With each detected reflected light pulse, the counter-calculated TOF distance value for each pixel in the array is determined and preferably stored in a frame buffer in RAM associated with unit 270. Preferably microprocessor 260 examines consecutive frames stored in RAM to identify objects in the field of view scene. Microprocessor 260 can then compute object velocity. In addition to calculating distance and velocity, the microprocessor and associated on-chip circuitry can be programmed to recognize desired image shapes. Any or all of this data (denoted DATA in FIG. 2A) can be exported from the IC to an external computer for further processing, for example via a universal serial bus.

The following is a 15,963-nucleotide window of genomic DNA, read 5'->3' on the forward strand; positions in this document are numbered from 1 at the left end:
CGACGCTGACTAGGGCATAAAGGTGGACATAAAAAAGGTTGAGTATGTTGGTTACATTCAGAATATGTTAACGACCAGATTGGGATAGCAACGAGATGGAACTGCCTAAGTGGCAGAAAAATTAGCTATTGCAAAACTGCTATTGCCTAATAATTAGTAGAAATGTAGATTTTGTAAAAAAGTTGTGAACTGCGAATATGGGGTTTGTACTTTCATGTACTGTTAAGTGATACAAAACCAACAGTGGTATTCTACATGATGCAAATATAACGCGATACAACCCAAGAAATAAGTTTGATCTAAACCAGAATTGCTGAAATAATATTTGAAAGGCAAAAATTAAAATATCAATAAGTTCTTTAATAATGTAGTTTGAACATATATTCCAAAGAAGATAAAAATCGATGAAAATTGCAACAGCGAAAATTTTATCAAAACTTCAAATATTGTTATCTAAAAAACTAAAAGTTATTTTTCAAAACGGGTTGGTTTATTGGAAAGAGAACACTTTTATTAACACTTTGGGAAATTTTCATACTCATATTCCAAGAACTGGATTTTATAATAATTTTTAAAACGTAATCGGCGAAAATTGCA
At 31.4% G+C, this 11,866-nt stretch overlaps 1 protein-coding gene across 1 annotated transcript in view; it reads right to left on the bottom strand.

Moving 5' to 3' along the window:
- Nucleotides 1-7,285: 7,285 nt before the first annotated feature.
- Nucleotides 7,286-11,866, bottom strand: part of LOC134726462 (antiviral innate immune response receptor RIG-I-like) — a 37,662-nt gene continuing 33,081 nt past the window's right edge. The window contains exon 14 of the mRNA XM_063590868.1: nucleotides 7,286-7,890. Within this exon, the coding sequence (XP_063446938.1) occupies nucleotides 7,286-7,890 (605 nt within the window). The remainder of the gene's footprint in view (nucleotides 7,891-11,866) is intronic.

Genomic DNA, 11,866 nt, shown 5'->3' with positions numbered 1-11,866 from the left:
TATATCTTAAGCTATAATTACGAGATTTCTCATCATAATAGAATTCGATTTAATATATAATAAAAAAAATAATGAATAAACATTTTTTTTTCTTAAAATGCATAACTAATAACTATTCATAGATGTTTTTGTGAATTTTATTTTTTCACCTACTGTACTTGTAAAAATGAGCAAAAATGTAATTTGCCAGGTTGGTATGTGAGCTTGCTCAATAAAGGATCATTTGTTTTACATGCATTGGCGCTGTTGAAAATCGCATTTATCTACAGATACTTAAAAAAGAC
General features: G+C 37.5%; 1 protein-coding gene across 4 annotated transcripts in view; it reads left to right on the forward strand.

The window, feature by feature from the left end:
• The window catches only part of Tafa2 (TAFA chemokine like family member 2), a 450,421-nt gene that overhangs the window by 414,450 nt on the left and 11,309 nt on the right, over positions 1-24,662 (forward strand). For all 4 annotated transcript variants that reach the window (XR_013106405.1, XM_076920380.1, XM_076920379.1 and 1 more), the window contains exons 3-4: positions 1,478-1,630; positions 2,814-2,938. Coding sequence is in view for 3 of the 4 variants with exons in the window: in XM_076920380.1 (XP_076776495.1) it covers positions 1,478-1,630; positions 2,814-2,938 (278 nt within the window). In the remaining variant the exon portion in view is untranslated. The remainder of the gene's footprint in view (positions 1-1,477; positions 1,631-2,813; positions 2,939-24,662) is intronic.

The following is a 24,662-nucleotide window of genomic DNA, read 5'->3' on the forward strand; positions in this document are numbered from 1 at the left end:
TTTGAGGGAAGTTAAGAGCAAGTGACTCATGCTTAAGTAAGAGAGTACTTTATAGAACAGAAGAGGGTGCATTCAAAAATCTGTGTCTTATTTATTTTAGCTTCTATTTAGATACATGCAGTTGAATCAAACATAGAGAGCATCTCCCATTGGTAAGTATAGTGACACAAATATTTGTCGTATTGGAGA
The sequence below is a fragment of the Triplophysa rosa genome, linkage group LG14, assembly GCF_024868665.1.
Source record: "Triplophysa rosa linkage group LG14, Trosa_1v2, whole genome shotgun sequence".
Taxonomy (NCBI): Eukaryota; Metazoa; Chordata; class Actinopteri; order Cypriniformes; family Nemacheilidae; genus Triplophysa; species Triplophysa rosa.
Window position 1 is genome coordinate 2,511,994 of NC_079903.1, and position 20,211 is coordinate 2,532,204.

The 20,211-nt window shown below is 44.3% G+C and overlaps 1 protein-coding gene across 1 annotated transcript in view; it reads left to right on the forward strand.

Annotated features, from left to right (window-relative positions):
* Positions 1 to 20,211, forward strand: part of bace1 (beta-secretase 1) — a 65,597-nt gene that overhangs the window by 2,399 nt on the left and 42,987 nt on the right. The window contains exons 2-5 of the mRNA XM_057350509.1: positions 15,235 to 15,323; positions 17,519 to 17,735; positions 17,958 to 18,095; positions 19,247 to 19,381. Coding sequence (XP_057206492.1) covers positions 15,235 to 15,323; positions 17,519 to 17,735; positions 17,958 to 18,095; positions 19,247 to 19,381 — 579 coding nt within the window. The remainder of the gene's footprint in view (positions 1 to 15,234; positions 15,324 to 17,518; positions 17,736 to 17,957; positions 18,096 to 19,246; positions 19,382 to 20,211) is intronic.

The above example described how three pixel detectors receiving photon energies at three separate times t1, t2, t3 turn-off associated counters whose accumulated counts could be used to calculate distances Z1, Z2, Z3 to object 20. In practice, the present invention will process not three but thousands or tens of thousands of such calculations per each light pulse, depending upon the size of the array. Such processing can occur on IC chip 210, for example using microprocessor 260 to execute routines stored (or storable) in memory 280. Each of the pixel detectors in the array will have unique (x, y) axis locations on the detection array, and the count output from the high speed counter associated with each pixel detector can be uniquely identified. Thus, TOF data gathered by two-dimensional detection array 230 may be signal processed to provide distances to a three-dimensional object surface. Output from CMOS-compatible detectors 240 advantageously may be accessed in a random manner if desired, which permits outputting TOF DATA in any order.